PROVISION OF GRANTING BAIL IN BANGLADESH
PROVISION OF GRANTING BAIL IN BANGLADESH
The term bail has not been defined anywhere in the code of criminal procedure but through analyzing the nature of bail, bail can be defined as a temporary release of an accused awaiting trial on some condition on account of some money lodged to guarantee their appearance in court. Bail is not granted to set the prisoner free but to release him from the custody by entrusting him to the custody of the sureties who are obliged to present him on the command of the court at the specified time and place. The bail bond and surety are the specific provisions of section 499 of CrPC. The granting of bail varies in case of bailable and non-bailable offense, in case of bailable offense the court shall grant bail or instead of taking bail, discharge the accused on his executing a bond without sureties for his appearance as provided under section 496. Again as per section 497 of CrPC If the person is accused of any non-bailable offense then he might be released on bail but where it appears that there is reasonable ground of the accused guilty of offense punishable with death or imprisonment of life, then he will not be released .when after further investigation, inquiry or trial of the person accused so is believed of not committing a non-bailable offense or if further inquiry is needed to such guilt, then the accused pending such inquiry shall be released on bail or by the execution of a bond without sureties for his appearance. Again after the conclusion of the trial of the person accused if found innocent then he shall be released on bail or on custody on the execution by him of a bond without surety. But there are provisions of releasing persons accused of non-bailable offense where such person is under the age of sixteen or is a woman or any sick or infirm person. It was held in – 20 BLD (AD) 289 The State Vs Faisal Alam Ansari-Article 32 and 33 –Constitution Of Bangladesh that where there is a reasonable ground for believing that a person guilty of an offence punishable with death or imprisonment for life should not be granted bail. Section 497 is a Procedural law and the accused having alleged to have committed a substantive offense or murder his liberty is curtailed and as such violation of the fundamental right cannot be accepted in the facts of the instant case as law permits of such arrest and detention in custody. The power to direct bail or reduction of bail under section 498 of CrPC has been to the High Court Division or the Court of Session. Section 498 is the inherent power of the court and under this power, the court may give anticipatory bail. Anticipatory bail is the bail which is of the apprehension of the arrest of the person so accused. But on giving anticipatory bail some matters are to be taken into consideration like-
- The F.I.R lodged against the accused needs to be thoroughly and carefully examined.
- The danger of the accused absconding if anticipatory bail is granted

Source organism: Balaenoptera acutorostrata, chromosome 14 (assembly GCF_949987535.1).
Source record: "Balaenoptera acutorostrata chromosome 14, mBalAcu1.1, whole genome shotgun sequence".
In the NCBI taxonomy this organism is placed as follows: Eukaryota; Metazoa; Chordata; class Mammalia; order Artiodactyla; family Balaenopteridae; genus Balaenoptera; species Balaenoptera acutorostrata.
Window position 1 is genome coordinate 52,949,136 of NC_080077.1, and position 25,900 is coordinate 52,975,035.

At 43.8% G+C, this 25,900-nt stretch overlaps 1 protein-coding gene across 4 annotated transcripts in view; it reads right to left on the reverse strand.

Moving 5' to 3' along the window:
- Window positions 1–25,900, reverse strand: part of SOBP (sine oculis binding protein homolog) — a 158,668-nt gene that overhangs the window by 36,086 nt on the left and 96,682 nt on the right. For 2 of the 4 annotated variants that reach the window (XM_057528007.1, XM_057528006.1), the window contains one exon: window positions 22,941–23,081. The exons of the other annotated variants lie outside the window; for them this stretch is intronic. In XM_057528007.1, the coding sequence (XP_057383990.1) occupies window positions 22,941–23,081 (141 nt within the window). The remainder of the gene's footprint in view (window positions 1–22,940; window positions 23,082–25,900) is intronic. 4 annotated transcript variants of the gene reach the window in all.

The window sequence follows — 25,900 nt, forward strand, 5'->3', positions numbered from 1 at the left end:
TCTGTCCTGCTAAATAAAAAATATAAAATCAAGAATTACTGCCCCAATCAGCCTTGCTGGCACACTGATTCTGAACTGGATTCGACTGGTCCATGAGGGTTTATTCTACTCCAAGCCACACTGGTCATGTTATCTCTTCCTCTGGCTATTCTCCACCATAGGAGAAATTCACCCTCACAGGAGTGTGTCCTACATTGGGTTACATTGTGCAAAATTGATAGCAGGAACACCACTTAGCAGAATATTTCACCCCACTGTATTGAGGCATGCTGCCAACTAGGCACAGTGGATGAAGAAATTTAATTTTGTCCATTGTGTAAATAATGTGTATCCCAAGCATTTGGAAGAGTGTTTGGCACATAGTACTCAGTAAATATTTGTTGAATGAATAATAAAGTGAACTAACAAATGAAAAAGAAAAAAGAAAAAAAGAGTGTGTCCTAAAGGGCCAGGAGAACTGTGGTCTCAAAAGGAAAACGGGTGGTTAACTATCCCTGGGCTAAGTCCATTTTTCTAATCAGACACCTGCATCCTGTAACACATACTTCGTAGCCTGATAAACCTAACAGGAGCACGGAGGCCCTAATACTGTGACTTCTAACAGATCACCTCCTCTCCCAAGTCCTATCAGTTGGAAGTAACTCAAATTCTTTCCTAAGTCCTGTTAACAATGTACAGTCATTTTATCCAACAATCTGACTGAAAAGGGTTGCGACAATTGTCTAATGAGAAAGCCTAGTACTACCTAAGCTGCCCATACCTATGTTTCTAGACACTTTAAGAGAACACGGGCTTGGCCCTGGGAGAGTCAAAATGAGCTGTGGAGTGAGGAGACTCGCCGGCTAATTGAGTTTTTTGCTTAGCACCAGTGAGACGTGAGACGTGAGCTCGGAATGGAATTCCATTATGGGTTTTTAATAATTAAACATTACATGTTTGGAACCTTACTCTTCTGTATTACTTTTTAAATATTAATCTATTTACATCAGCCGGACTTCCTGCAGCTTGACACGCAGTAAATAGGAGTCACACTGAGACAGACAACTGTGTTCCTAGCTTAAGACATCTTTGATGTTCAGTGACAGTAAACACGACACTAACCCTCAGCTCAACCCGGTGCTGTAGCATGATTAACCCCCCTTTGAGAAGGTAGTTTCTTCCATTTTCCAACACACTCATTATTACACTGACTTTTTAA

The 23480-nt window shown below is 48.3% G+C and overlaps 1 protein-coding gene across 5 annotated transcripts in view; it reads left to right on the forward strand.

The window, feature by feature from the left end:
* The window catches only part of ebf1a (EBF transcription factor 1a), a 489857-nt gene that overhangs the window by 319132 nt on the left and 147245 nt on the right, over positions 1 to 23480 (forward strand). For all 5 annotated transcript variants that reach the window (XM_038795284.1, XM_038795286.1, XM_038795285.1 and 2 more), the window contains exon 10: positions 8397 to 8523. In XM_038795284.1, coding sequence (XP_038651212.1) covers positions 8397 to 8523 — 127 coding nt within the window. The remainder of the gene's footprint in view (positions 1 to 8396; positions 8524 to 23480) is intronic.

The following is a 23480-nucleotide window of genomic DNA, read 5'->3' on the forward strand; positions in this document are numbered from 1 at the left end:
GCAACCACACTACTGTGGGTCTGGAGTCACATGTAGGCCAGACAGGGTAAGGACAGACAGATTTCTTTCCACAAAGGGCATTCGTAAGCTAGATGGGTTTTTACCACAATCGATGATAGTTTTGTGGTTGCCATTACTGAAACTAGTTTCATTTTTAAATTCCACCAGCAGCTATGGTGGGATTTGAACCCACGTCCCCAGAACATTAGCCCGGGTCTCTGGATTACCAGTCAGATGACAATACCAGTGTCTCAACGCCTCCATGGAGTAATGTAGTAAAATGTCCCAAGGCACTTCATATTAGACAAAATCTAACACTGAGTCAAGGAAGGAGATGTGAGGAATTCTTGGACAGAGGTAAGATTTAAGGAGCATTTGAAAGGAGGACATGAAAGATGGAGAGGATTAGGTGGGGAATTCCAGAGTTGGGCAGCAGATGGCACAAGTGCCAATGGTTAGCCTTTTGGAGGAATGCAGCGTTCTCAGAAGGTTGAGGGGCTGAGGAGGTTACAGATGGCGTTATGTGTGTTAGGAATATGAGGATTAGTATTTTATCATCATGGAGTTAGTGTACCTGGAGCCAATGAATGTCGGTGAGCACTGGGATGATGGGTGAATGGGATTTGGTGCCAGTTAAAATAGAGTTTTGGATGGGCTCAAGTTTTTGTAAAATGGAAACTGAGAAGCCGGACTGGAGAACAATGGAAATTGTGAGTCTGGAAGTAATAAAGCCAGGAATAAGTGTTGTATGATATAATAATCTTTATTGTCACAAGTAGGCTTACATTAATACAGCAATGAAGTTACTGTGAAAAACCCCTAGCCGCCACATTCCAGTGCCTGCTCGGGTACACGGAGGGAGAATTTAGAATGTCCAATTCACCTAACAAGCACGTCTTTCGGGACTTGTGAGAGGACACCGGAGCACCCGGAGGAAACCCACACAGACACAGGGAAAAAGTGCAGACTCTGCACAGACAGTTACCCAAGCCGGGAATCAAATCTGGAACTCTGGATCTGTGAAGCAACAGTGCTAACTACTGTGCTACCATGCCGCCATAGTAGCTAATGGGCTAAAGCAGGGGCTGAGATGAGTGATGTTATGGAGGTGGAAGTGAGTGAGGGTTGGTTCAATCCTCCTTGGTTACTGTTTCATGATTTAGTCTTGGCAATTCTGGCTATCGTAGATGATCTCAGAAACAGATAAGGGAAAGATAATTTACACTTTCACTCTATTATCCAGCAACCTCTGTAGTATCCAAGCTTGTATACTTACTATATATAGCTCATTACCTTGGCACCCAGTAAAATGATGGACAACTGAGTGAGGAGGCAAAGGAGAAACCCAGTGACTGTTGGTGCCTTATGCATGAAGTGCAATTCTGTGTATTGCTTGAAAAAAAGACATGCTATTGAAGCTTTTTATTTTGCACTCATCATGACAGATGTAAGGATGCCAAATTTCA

- Whether accusation has been made only with the object of injuring or humiliating the applicant by arresting him.
- The apprehension that the accused is in a position to influence, induce or coerce witnesses to desist from furnishing relevant information to the investigating agency.
- In cases involving grave offense like murder, robbery, dacoity, etc, where it is necessary to arrest the accused and bring his movements under restraint to infuse confidence among the terror-stricken victims, the accused should never be enlarged on anticipatory bail
Besides these other major factors which must be taken into account as the motive of the legislature omitted the certain of granting anticipatory bail under section 497 A.
The procedure of stages of granting bail: Firstly the accused person shall appoint a lawyer. The appointed lawyer will prepare a petition and raise it before the judicial court for a hearing. The GRO after receiving the bail petition shall put forth the prescribed file and shall submit the same to the concerned judicial magistrate court for conducting the bail under section 496. Then the concerned lawyer shall appear before the honorable court for hearing the petition on behalf of the accused. If the court considers the bail, then the concerned lawyer shall submit the bail bond. The bail bond should be signed by the magistrate and after that, the authority of police shall release the person. The accused should be present before the concerned court on the specified date on command and if he fails to be so present, the court shall cancel his bail. Again if the lower court doesn’t consider the bail, the accused may appear before the high court under section 498 of CrPC. There are no express legal provisions of ad-interim or interim bail, but this kind of bail can be given by the court’s inherent power. However bail can be canceled by the High Court Division or The Court Of Session under section 497 of CrPC, besides these, any other court that released the accused on bail can order the person to be arrested and cause him to the custody. A trial under Magistrate court is to be concluded within 180 days and session court to conclude the trial within 360 days.